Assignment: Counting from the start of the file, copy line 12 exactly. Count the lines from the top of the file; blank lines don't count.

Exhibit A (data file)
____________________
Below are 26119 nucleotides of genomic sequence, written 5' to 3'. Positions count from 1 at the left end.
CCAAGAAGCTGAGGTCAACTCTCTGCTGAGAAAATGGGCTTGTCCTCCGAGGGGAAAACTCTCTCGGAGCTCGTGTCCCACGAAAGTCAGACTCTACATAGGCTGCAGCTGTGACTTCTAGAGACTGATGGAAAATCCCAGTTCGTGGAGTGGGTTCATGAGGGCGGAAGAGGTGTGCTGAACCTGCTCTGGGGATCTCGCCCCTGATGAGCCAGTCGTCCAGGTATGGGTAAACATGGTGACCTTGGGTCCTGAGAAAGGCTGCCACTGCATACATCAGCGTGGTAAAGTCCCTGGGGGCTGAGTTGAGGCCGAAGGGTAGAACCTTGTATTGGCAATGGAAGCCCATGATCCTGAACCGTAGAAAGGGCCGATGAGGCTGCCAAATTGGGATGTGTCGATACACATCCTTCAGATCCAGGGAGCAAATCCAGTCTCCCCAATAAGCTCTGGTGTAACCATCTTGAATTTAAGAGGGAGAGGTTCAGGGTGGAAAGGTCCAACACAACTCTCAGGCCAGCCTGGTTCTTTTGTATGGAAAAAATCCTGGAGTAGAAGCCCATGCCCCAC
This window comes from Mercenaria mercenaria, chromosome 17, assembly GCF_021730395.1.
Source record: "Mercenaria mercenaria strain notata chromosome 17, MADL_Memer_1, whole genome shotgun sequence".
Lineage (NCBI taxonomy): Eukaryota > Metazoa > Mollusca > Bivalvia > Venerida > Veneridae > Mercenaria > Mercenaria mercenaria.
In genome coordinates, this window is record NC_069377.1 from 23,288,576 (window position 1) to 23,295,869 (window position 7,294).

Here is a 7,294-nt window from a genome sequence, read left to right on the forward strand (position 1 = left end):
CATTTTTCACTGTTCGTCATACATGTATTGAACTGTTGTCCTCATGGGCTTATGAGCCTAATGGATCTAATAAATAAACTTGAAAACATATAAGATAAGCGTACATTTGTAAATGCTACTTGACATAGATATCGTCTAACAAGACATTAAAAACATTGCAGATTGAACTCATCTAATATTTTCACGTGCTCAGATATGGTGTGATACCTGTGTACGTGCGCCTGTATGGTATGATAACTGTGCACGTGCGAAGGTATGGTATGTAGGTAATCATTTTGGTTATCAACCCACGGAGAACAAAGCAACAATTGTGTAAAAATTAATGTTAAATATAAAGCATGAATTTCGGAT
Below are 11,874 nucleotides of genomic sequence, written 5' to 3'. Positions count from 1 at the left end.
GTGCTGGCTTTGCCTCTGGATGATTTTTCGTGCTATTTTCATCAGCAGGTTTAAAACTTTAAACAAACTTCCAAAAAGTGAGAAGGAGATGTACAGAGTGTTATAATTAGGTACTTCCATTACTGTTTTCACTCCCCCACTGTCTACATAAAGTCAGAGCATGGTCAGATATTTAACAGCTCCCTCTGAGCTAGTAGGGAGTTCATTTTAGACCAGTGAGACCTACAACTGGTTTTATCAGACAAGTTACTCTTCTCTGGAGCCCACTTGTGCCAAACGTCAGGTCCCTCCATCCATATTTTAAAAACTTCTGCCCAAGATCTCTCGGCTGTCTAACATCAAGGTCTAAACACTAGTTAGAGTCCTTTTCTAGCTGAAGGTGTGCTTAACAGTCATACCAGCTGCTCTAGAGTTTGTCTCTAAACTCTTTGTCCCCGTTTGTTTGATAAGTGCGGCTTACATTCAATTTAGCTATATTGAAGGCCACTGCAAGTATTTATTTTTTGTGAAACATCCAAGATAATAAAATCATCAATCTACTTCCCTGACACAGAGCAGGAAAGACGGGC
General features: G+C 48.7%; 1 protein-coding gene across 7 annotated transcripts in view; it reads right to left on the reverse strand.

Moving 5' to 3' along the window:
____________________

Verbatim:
Moving 5' to 3' along the window: